LibertyBraless FelicityJones AUTiger1 "Normal" and "natural" yes, but appropriate for naturist settings? I say it's not. I don't want guys to feel like they're going to be ostracized or humiliated if it pops up, but they shouldn't be flaunting an erection or walking around with one like it's a-ok. It's just like having a visible erection at a family textile beach - inappropriate.
@FelicityJones @All-Nudist The rules of nudist sexual behavior are self evident. If you wouldn't do it in public with clothes on, don't do it in a nudist environment. I wish everybody would stop denying sexuality on these nudist forums. no wonder men say "I would go to a nude beach but I'm afraid I'll get an erection." Reference to sex in a nudist environment is worse than reference to nudism in a textile environment! I thought WE were the liberated free thinkers.
@FelicityJones @All-Nudist Too bad that there are many nudists who so scared when the word sex is said in a nudist enviroment. Some of the most prudish people I have met are in a nudist enviroment. In some cases couples get reprimanded if they even hold hands. That being said, there should be standards toward behavior in a public nudist setting. We certainly wouldn't want our nudist resorts to turn into enviroments that we see at "gentlemen's" clubs,
@Eddie Gamble @FelicityJones We would agree, except that we've never heard that mantra other than in reference, as here. If you're referring to the lack of open sexuality found in nudist gatherings, that is no different than in any mixed gathering, Textile or not. It's certainly no mantra, just good behavior.There's a big difference between 'no sex' and sex in appropriate circumstances. It's only those who don't know the difference that cause a problem, and only they who need to hear the message. The assertion that naturists are sexless is nonsense.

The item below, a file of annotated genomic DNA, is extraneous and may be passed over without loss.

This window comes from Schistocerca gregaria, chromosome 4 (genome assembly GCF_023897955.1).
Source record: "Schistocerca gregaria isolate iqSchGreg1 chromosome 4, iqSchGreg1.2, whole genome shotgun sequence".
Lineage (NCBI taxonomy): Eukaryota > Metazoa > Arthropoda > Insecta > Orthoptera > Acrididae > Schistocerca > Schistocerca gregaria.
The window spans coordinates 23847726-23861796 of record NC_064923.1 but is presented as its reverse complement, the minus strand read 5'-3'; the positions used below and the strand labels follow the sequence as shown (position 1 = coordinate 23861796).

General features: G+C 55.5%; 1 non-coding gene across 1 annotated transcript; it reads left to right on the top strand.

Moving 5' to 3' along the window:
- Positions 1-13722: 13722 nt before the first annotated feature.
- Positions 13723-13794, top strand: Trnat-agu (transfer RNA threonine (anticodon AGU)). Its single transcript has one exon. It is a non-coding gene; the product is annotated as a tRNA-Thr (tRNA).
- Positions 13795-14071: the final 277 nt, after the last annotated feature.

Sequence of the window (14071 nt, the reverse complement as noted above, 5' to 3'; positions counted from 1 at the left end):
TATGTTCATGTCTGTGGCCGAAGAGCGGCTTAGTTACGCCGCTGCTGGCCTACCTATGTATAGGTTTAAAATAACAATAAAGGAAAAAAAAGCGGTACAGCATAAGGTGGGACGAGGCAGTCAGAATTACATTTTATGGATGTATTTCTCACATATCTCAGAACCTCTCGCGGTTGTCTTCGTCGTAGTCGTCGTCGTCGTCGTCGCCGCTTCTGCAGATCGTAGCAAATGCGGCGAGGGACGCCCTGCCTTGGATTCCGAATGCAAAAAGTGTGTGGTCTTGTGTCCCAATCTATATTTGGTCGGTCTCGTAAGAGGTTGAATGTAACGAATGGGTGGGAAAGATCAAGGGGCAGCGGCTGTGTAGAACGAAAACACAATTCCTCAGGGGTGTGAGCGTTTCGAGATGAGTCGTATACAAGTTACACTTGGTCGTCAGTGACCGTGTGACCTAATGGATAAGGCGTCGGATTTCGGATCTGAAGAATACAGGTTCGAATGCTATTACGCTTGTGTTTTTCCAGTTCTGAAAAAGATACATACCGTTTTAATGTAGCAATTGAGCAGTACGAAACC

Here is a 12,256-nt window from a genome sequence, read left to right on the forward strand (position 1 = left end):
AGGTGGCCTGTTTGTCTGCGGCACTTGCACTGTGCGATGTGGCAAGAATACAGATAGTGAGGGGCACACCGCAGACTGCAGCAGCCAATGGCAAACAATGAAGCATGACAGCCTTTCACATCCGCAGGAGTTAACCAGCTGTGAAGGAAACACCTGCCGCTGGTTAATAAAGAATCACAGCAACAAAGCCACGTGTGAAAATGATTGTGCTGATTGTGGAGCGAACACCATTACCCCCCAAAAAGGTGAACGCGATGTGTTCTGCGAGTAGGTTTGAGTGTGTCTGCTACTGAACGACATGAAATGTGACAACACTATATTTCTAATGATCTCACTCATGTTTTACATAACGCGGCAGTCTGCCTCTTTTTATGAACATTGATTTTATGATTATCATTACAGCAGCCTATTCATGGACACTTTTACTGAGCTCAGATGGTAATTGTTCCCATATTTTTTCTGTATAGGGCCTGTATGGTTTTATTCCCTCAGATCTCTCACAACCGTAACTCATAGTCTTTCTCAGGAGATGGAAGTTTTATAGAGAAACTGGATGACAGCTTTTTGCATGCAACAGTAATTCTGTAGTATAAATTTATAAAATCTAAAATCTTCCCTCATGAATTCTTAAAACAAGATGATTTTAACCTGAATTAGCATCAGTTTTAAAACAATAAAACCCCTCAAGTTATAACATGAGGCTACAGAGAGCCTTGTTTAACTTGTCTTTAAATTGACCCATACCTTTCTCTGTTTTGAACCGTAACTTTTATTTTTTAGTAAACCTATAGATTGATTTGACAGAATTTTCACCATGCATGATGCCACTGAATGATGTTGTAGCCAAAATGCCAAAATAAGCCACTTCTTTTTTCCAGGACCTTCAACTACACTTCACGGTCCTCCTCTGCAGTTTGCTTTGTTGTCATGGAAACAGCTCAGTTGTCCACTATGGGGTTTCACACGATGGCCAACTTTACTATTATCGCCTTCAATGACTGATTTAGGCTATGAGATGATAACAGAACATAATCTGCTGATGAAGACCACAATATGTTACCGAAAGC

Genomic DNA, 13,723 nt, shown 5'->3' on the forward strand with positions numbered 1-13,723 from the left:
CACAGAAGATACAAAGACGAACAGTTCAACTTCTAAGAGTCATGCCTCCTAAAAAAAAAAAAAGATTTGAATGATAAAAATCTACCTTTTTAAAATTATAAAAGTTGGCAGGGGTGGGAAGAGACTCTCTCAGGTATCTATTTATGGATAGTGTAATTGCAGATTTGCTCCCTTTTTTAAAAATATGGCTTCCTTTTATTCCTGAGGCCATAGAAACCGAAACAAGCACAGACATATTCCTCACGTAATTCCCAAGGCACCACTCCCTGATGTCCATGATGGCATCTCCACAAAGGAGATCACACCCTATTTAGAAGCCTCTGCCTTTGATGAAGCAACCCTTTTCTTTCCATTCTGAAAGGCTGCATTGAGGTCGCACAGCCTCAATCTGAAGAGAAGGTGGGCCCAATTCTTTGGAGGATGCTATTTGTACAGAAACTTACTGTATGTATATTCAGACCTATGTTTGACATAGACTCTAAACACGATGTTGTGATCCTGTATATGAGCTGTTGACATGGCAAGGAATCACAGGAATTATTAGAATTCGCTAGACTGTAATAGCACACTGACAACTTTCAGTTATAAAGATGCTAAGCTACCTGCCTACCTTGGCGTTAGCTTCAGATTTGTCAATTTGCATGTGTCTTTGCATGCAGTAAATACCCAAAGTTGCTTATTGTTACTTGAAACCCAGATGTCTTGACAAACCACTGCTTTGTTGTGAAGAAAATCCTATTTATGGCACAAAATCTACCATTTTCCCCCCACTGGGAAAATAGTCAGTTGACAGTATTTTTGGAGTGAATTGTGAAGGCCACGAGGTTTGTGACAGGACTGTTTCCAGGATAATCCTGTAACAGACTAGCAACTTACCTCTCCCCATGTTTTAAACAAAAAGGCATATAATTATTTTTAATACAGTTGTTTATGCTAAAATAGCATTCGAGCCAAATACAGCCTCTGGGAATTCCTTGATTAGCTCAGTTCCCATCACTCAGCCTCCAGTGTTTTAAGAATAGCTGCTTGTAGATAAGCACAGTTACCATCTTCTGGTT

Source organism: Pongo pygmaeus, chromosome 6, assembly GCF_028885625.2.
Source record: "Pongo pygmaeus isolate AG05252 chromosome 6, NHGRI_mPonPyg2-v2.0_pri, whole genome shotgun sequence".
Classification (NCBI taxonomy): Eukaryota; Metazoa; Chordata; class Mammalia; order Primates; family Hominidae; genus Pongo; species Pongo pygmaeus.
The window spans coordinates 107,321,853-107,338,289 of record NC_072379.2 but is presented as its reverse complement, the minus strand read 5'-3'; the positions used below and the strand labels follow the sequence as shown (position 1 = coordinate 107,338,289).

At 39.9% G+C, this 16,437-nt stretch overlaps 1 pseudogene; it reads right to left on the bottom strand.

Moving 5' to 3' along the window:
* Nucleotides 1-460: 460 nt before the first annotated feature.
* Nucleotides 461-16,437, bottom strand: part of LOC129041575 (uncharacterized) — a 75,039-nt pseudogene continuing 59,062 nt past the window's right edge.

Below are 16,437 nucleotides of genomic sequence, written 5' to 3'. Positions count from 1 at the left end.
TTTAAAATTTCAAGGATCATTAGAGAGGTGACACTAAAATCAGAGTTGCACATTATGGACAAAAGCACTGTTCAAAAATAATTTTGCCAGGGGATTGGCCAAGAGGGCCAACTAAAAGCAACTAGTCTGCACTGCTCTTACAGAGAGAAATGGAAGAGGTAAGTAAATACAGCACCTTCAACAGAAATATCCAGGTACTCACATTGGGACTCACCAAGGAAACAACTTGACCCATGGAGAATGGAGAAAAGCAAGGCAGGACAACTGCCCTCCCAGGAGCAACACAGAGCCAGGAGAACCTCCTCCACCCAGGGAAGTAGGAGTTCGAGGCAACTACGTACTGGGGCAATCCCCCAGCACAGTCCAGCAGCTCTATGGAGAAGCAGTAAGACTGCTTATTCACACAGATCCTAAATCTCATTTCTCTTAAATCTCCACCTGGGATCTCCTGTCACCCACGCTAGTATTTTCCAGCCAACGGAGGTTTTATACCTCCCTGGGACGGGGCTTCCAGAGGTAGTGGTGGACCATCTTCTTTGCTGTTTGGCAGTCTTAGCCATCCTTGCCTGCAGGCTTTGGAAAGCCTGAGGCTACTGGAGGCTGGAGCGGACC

@All-Nudist @Eddie Gamble @FelicityJones I believe there are other ways to get the message across than to hold up a cross and chant the "no sex" mantra over and over and over,,,,,
@Eddie Gamble @FelicityJones There are so many misunderstandings and even arguments about something really very simple. The sometimes silly behavioral restrictions at nudist venues and all the talk about naturism being non-sexual are intended for one purpose; to get the message across that simply because folks are without clothes, that doesn't mean they can behave differently than they would anywhere else. This needs to be reiterated often because there are always new folks coming in with the Textile attitude that nudism is all about sex. There are also some who feel that naturism would be more fun with more sex! It very well might be, but then it wouldn't be naturism. Anyone can get naked and have sex; it's called... having sex, and you don't need to call yourself a nudist to do it. It's not a matter of nudists being more or less sexual, or of being prudes, it's a matter of keeping sexual activity in it's proper place, and that isn't on a pool deck or at the beach. Is that so much to ask? Those who think that it IS too much to ask are looking for something other than naturism, because naturism isn't about sex at all. It's about social cooperation via mutually agreed upon principles of behavior. The form of naturism that makes up the base of mainstream nudism around the world is styled upon family camping; when was the last time you heard sex mentioned in the same sentence with that? The only difference between the two is the lack of clothing; the behavioral standards are virtually identical. THAT'S what nudists keep reminding folks about, though it often gets messed up in the translation! It has nothing to do with what people do on their own time, just around other naturists.